Del Mar, population ~4,100, is an affluent beach city just north of San Diego. Solana Beach, also on the ocean and just north of Del Mar has ~12,000 residents. Carmel Valley is a master-planned adjoining community with a population of ~40,000. Can Del Mar, Solana Beach, and Carmel Valley each have their own micro-electric utility (MEU), providing cleaner, cheaper, and more reliable power than the current San Diego Gas and Electric (SDG&E)? Can Carmel Valley have four or five MEUs, and the city of San Diego one hundred?
Broader domestic social issues and an international policy that moves away from "a permanent war footing" took center stage in President Obama's State of the Union address (SOTUS) last night. Domestic energy policies, including renewable energy, largely took a back seat to the President's bigger talking points: hiking the minimum wage for federal contractors, urging final immigration reforms, strong pushes in employment and job-training, education, retirement savings, and healthcare.
Washngton, D.C. non-profit The Solar Foundation just released its National Solar Jobs Census 2013, whichis the fourth annual update of current employment and projected growth in the United States solar industry. Their data for Census 2013 is derived from a statistically valid sampling and comprehensive survey of 15,437 employers throughout the nation.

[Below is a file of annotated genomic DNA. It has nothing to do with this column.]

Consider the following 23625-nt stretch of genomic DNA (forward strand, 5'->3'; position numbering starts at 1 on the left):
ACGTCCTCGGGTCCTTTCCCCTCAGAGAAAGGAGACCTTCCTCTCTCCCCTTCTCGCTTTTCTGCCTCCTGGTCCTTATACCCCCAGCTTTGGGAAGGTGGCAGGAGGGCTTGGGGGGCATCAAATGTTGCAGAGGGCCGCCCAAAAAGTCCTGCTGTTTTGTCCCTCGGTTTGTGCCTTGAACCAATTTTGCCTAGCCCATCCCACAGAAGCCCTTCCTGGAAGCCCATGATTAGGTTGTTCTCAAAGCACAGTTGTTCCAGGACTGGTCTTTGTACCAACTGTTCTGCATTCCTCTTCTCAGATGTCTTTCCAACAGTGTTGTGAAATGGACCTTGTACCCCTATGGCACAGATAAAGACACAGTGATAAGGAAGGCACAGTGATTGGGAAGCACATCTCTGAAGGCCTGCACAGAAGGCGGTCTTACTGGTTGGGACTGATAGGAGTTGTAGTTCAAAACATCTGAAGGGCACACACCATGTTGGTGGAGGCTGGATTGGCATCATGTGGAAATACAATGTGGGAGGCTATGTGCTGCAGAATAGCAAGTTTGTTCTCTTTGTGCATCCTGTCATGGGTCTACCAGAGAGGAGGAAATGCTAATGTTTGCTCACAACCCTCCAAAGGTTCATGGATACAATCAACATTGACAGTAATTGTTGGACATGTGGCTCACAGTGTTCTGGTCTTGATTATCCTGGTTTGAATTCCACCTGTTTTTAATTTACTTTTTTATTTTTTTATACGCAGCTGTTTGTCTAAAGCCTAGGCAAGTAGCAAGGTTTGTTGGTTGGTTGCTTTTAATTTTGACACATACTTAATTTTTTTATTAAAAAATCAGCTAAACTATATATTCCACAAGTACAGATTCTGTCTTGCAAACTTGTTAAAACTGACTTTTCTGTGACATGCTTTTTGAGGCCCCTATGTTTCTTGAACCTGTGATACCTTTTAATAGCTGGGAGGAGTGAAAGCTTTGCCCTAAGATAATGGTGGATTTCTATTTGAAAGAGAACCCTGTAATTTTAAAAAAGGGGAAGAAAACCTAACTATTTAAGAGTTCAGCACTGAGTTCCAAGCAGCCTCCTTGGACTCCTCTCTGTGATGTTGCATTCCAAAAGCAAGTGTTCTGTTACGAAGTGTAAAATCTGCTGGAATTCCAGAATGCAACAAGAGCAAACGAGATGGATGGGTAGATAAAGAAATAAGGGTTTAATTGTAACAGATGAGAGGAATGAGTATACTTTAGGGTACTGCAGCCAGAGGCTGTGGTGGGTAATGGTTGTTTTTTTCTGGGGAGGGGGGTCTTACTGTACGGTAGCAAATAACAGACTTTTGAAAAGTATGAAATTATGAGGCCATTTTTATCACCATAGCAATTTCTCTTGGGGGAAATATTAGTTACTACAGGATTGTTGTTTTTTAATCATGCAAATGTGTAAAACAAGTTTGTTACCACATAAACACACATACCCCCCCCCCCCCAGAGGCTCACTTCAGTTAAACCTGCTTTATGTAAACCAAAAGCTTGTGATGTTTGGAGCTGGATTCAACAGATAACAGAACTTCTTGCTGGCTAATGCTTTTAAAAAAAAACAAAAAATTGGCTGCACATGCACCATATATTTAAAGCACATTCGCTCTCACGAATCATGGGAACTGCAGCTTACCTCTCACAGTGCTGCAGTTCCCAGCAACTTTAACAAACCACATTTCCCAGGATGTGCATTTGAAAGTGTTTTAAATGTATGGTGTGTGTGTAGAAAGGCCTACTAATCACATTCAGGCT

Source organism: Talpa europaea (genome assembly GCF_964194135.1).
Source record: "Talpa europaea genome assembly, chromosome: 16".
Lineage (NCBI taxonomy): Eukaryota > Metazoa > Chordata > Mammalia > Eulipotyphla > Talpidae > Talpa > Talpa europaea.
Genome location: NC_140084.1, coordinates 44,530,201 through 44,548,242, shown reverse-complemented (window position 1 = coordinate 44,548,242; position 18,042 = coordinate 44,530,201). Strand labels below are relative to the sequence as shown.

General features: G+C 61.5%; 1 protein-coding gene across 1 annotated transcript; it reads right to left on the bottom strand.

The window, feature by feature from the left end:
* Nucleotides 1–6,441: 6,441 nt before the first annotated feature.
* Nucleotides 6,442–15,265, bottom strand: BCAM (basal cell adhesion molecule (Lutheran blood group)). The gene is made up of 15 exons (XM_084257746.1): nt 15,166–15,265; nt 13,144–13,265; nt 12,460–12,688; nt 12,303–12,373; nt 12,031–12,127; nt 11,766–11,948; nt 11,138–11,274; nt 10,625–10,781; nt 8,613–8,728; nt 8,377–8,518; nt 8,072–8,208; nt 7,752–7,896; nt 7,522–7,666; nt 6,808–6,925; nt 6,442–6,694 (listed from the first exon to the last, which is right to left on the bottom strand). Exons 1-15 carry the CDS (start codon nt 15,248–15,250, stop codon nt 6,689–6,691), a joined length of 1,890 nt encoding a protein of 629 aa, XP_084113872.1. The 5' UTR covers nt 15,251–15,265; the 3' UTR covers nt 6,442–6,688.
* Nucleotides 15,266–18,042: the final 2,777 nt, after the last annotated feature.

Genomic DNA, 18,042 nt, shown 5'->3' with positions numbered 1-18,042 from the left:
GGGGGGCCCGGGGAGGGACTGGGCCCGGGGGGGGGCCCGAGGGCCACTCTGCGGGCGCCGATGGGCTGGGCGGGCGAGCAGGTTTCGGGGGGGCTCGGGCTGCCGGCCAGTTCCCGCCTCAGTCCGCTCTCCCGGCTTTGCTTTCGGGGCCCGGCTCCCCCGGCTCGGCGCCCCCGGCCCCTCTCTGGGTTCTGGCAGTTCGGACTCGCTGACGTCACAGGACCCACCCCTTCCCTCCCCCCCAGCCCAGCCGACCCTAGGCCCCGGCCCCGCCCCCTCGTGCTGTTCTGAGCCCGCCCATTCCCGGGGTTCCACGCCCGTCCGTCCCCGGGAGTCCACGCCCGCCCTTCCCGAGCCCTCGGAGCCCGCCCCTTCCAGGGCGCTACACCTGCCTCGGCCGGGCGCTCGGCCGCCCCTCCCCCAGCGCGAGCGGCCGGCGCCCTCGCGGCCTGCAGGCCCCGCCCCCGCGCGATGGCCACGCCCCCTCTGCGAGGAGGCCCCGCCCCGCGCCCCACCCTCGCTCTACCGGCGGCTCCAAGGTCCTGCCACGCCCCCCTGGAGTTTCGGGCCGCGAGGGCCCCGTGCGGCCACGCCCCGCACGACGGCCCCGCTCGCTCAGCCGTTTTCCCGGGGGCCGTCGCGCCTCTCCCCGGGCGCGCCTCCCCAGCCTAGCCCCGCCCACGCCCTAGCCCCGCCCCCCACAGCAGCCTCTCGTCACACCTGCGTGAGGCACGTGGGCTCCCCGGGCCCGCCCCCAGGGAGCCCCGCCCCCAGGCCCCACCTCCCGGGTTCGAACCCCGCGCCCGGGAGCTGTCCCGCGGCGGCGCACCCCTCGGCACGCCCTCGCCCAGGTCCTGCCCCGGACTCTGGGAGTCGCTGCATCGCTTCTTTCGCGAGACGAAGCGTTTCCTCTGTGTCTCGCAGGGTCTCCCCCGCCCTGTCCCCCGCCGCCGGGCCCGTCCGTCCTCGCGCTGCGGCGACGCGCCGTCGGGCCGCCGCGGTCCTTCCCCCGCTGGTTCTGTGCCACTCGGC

The European Union is poised to take its first formal steps to expand the world’s most ambitious limits on fossil fuel pollution. That may widen a rift in how it balances green policies with the need for cheaper power.
Once again flexing its investment muscles in renewable energy, Google is expanding its future purchasing plans for wind energy in Finland and taking a stake in another a Texas wind farm. Oh, and it also bought some home energy automation startup called Nest Labs.
Several reports this week agree that cleantech investments fell in 2013, but that's not a bad thing. And the big question is what happens next: how much more is needed?
For years, climate contrarians have pointed to snowfall and cold weather to question the scientific reality of human-induced climate change.